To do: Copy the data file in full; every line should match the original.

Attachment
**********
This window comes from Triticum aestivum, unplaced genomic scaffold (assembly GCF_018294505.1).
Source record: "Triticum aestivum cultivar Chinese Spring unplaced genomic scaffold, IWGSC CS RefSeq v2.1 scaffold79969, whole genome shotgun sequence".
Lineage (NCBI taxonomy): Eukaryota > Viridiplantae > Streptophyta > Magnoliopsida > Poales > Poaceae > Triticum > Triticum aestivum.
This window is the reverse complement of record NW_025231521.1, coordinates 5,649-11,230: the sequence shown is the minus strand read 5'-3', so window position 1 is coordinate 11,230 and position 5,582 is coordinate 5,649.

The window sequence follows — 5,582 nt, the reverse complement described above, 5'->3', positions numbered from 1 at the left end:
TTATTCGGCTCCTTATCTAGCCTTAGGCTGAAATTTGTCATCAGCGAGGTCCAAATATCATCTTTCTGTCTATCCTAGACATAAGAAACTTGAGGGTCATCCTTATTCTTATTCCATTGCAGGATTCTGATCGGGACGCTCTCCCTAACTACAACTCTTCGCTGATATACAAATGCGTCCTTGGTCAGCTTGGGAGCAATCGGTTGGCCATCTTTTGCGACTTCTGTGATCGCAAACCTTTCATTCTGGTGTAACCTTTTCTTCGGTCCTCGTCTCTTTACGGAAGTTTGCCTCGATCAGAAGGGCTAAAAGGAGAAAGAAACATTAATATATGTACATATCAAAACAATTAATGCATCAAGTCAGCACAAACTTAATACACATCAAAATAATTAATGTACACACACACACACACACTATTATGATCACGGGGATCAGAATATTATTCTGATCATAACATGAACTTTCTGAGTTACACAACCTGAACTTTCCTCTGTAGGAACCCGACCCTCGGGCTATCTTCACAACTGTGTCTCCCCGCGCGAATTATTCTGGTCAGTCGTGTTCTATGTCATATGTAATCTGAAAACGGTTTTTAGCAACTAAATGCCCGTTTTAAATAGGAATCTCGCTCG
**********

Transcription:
This window comes from Triticum aestivum, unplaced genomic scaffold (assembly GCF_018294505.1).
Source record: "Triticum aestivum cultivar Chinese Spring unplaced genomic scaffold, IWGSC CS RefSeq v2.1 scaffold79969, whole genome shotgun sequence".
Lineage (NCBI taxonomy): Eukaryota > Viridiplantae > Streptophyta > Magnoliopsida > Poales > Poaceae > Triticum > Triticum aestivum.
This window is the reverse complement of record NW_025231521.1, coordinates 5,649-11,230: the sequence shown is the minus strand read 5'-3', so window position 1 is coordinate 11,230 and position 5,582 is coordinate 5,649.

The window sequence follows — 5,582 nt, the reverse complement described above, 5'->3', positions numbered from 1 at the left end:
TTATTCGGCTCCTTATCTAGCCTTAGGCTGAAATTTGTCATCAGCGAGGTCCAAATATCATCTTTCTGTCTATCCTAGACATAAGAAACTTGAGGGTCATCCTTATTCTTATTCCATTGCAGGATTCTGATCGGGACGCTCTCCCTAACTACAACTCTTCGCTGATATACAAATGCGTCCTTGGTCAGCTTGGGAGCAATCGGTTGGCCATCTTTTGCGACTTCTGTGATCGCAAACCTTTCATTCTGGTGTAACCTTTTCTTCGGTCCTCGTCTCTTTACGGAAGTTTGCCTCGATCAGAAGGGCTAAAAGGAGAAAGAAACATTAATATATGTACATATCAAAACAATTAATGCATCAAGTCAGCACAAACTTAATACACATCAAAATAATTAATGTACACACACACACACACACTATTATGATCACGGGGATCAGAATATTATTCTGATCATAACATGAACTTTCTGAGTTACACAACCTGAACTTTCCTCTGTAGGAACCCGACCCTCGGGCTATCTTCACAACTGTGTCTCCCCGCGCGAATTATTCTGGTCAGTCGTGTTCTATGTCATATGTAATCTGAAAACGGTTTTTAGCAACTAAATGCCCGTTTTAAATAGGAATCTCGCTCG